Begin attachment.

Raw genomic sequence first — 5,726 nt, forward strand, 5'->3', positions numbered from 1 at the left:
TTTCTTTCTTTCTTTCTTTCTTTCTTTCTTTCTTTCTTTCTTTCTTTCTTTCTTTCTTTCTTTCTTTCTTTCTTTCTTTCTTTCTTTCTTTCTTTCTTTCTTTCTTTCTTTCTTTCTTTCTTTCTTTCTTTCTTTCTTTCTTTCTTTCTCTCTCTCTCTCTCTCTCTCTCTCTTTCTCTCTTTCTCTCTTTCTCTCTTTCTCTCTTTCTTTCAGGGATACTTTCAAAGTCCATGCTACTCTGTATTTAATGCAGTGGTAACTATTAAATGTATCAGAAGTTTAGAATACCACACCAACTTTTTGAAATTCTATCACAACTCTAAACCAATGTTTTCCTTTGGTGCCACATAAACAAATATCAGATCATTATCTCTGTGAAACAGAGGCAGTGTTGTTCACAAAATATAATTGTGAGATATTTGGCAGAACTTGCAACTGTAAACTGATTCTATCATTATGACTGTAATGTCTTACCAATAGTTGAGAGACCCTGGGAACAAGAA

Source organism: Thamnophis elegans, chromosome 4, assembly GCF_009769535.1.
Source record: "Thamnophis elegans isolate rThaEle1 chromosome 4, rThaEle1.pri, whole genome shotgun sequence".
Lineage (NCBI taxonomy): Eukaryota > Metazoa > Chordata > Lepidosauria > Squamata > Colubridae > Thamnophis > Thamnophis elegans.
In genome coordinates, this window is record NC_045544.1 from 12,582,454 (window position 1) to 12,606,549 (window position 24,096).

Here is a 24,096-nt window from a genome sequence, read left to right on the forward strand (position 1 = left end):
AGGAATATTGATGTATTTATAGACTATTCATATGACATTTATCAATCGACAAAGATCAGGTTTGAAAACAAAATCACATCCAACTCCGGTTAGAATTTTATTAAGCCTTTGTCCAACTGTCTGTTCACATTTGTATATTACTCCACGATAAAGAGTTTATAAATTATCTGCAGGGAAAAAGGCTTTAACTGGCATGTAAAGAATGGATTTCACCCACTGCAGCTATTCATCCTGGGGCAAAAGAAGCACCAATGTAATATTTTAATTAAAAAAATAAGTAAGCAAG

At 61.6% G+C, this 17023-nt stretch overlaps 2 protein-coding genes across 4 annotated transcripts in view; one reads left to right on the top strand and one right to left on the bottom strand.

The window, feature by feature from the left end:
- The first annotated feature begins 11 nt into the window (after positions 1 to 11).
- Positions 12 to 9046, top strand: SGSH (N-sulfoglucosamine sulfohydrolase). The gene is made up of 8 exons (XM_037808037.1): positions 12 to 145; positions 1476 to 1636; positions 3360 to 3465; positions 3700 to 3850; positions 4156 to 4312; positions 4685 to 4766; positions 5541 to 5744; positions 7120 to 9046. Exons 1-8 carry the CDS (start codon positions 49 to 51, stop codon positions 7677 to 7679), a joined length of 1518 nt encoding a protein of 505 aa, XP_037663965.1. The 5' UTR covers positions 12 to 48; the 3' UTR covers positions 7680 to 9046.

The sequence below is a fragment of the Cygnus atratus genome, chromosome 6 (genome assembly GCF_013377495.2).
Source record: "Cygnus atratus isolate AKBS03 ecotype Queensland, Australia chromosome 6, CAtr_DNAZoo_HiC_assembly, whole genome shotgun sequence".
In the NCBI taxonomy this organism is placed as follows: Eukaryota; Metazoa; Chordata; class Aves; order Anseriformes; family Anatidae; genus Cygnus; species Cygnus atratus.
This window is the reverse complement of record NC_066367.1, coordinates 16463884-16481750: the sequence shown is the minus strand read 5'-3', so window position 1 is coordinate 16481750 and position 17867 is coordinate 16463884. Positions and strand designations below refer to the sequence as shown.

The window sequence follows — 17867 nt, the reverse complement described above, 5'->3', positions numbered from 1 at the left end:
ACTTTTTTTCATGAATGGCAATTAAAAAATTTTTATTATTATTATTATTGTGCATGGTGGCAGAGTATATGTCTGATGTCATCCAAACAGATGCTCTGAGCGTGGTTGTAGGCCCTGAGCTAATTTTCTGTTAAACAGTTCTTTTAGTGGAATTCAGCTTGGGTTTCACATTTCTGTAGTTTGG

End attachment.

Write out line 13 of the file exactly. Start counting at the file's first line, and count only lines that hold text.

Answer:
The sequence below is a fragment of the Cygnus atratus genome, chromosome 6 (genome assembly GCF_013377495.2).